Lemos v. Sessa, No. 3D20-1362, 2021 Fla. App. LEXIS 4527 (Dist. Ct. App. Mar. 31, 2021)
A Florida appellate court held that plaintiff was required to arbitrate her claims against the attorney and her law firm (defendants) that represented her in underlying divorce proceedings pursuant to an arbitration provision in the retainer agreement, despite other provisions being unenforceable. The court agreed with plaintiff that the retainer agreement's fee-shifting and cost-shifting provisions were unenforceable for violating public policy. However, plaintiff was still required to arbitrate her alleged claims because the agreement to arbitrate was severable.
In 2018, plaintiff retained defendants to represent her in divorce proceedings. In 2019, plaintiff negotiated a marital settlement agreement with her husband to pay plaintiff two lumpsum payments. The second payment was wired to defendants' trust fund account in order for defendants to deduct fees and costs of representation before the remainder would be sent to plaintiff. However, either the plaintiff's or defendants' email was hacked, and defendants were provided with fraudulent wiring instructions for plaintiff. Consequently, defendants wire transferred the second payment to the hacker, who later disappeared with the funds.
Plaintiff then filed claims for negligence and breach of fiduciary duty against defendants. Defendants argued that the claims were subject to arbitration based on the retainer agreement arbitration clause, which stated, in part: "Any disputes relating to the quality of representation, fees and costs or any other issues pertaining to our representation of you shall be governed by the terms of this agreement and shall be arbitrated."
The trial court denied defendants' motion to compel arbitration, holding that the agreement was ambiguous and did not encompass plaintiff's claims. The trial court also held that the fee-shifting and cost-shifting provisions were contrary to public policy and "serve only to chill the client's willingness to dispute any issue of the client's representation." Defendants appealed.
The court first determined that the retainer agreement arbitration provision was not ambiguous because it clearly required any dispute related to the representation to be arbitrated. Plaintiff then argued that the arbitration provision was not applicable because it only pertained to fee disputes and legal malpractice claims, but she brought a general tort claim. The court stated that the central inquiry is whether the tort claim had a "significant relationship" to the agreement to mandate arbitration. The "significant relationship," also referred to as a "contractual nexus," asks whether the issue in dispute "requires either reference to, or construction of, a portion of the contract." The court held that defendants' duty to secure the funds in their trust account was not distinct from the attorney-client relationship because it was not a duty that would be owed outside the contractual relationship. Further, defendants' representation of plaintiff was the only reason the funds were in the trust account. Thus, the issues were subject to the valid arbitration provision.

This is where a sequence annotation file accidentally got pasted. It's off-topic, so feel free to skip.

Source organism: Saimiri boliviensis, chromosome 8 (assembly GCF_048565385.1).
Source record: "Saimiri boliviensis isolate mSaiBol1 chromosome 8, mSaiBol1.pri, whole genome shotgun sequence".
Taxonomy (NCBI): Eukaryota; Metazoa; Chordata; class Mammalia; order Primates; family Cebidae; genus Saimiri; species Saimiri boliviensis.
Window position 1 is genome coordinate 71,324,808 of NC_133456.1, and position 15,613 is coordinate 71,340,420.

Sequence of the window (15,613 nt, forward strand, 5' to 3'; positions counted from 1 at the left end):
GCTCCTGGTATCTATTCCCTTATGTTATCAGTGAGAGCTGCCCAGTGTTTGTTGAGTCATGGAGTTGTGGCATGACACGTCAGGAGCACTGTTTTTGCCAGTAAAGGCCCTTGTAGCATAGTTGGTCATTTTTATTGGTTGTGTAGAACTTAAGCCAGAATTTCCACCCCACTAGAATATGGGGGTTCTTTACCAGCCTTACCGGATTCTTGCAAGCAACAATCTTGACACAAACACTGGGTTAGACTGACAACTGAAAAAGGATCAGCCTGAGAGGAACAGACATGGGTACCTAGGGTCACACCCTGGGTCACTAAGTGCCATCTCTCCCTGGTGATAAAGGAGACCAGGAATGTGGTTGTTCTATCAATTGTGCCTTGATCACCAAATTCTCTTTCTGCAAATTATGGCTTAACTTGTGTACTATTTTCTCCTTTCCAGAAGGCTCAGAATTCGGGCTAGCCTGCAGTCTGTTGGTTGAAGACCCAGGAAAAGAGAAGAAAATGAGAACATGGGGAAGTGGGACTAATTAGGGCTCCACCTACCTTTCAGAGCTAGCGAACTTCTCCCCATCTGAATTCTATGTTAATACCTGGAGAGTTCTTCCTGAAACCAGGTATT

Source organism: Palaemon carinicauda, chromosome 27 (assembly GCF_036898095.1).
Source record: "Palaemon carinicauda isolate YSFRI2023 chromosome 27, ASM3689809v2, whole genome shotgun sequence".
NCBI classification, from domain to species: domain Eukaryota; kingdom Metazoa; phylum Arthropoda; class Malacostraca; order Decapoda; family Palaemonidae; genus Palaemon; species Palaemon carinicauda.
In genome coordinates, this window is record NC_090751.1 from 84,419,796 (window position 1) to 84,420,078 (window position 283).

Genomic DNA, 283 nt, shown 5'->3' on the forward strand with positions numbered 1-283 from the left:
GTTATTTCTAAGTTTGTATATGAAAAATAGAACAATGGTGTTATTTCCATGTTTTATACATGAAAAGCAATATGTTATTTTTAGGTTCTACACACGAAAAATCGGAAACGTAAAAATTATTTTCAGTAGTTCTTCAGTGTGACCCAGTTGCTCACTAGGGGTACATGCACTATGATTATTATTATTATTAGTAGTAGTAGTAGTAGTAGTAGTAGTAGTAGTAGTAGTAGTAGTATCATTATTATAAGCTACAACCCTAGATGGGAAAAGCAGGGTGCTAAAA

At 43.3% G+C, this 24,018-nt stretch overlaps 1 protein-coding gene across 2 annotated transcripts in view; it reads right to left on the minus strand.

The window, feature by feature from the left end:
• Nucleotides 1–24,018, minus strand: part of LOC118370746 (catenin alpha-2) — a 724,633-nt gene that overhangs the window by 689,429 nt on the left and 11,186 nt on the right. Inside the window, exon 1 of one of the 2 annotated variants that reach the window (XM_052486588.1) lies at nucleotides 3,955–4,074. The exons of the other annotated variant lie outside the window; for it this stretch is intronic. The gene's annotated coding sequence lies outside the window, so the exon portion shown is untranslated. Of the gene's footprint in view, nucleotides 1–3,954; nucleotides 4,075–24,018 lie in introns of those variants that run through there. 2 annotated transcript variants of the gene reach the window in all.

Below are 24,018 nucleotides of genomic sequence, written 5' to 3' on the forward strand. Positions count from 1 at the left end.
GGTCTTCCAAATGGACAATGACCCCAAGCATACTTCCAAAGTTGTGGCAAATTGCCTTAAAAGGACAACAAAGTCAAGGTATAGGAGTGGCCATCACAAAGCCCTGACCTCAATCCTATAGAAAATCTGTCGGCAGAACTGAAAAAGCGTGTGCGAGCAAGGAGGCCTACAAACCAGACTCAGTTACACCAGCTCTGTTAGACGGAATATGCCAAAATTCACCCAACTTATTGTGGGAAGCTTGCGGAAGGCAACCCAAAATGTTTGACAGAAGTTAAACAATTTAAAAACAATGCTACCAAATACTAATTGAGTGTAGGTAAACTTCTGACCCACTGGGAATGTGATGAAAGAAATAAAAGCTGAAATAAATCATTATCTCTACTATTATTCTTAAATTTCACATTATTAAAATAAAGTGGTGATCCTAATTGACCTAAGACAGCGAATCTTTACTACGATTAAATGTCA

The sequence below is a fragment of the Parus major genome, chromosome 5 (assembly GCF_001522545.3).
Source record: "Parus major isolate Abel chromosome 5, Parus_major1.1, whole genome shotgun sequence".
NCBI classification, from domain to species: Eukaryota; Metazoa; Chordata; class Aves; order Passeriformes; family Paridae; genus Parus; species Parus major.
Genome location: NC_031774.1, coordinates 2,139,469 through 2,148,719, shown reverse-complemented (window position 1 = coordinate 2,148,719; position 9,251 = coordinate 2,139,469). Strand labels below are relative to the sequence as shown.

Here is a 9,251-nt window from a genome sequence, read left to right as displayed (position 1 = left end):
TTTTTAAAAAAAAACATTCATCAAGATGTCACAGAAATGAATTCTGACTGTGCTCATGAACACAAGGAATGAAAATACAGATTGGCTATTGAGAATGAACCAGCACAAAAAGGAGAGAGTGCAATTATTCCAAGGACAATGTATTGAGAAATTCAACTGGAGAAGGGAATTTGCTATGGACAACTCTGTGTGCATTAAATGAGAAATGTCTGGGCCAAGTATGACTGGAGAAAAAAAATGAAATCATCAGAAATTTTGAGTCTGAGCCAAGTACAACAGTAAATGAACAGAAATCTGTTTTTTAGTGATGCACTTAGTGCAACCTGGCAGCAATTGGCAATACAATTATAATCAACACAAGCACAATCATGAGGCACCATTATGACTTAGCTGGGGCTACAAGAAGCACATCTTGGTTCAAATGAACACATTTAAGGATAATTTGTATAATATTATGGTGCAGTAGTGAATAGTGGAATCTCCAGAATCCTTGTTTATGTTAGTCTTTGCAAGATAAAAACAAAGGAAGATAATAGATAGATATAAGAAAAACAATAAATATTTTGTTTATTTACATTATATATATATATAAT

The court also considered whether the trial court erred in holding that the retainer agreement's fee-shifting and cost-shifting provisions violated public policy. The two provisions at issue were: (1) the provision requiring plaintiff to advance the costs of arbitration prior to the final adjudication; and (2) the provision requiring plaintiff to pay defendants' fees and costs regardless of the outcome.
The appellate court upheld the trial court's conclusion that these provisions were against public policy. The court first looked to the Florida Rules of Professional Conduct, which prohibit an attorney from entering into an agreement with a client that limits the lawyer's legal malpractice liability. The court concluded that these provisions were unenforceable and against public policy because they limited the client's ability to seek recourse against the attorneys. In doing so, the court reasoned that even if the client was successful, she would be responsible for paying all attorneys' fees and costs for conducting the arbitration. Because the valid arbitration provision was severable from the unenforceable provisions, the court held that the trial court should have granted defendants' motion to compel arbitration.
Significance of Decision
The court held that a valid arbitration clause in a retainer agreement would be enforceable and severable even if portions of the agreement are unenforceable. Attorneys and firms should ensure that arbitration provisions in their retainer agreements are up to date if they hope to save themselves from the potential costs of litigation.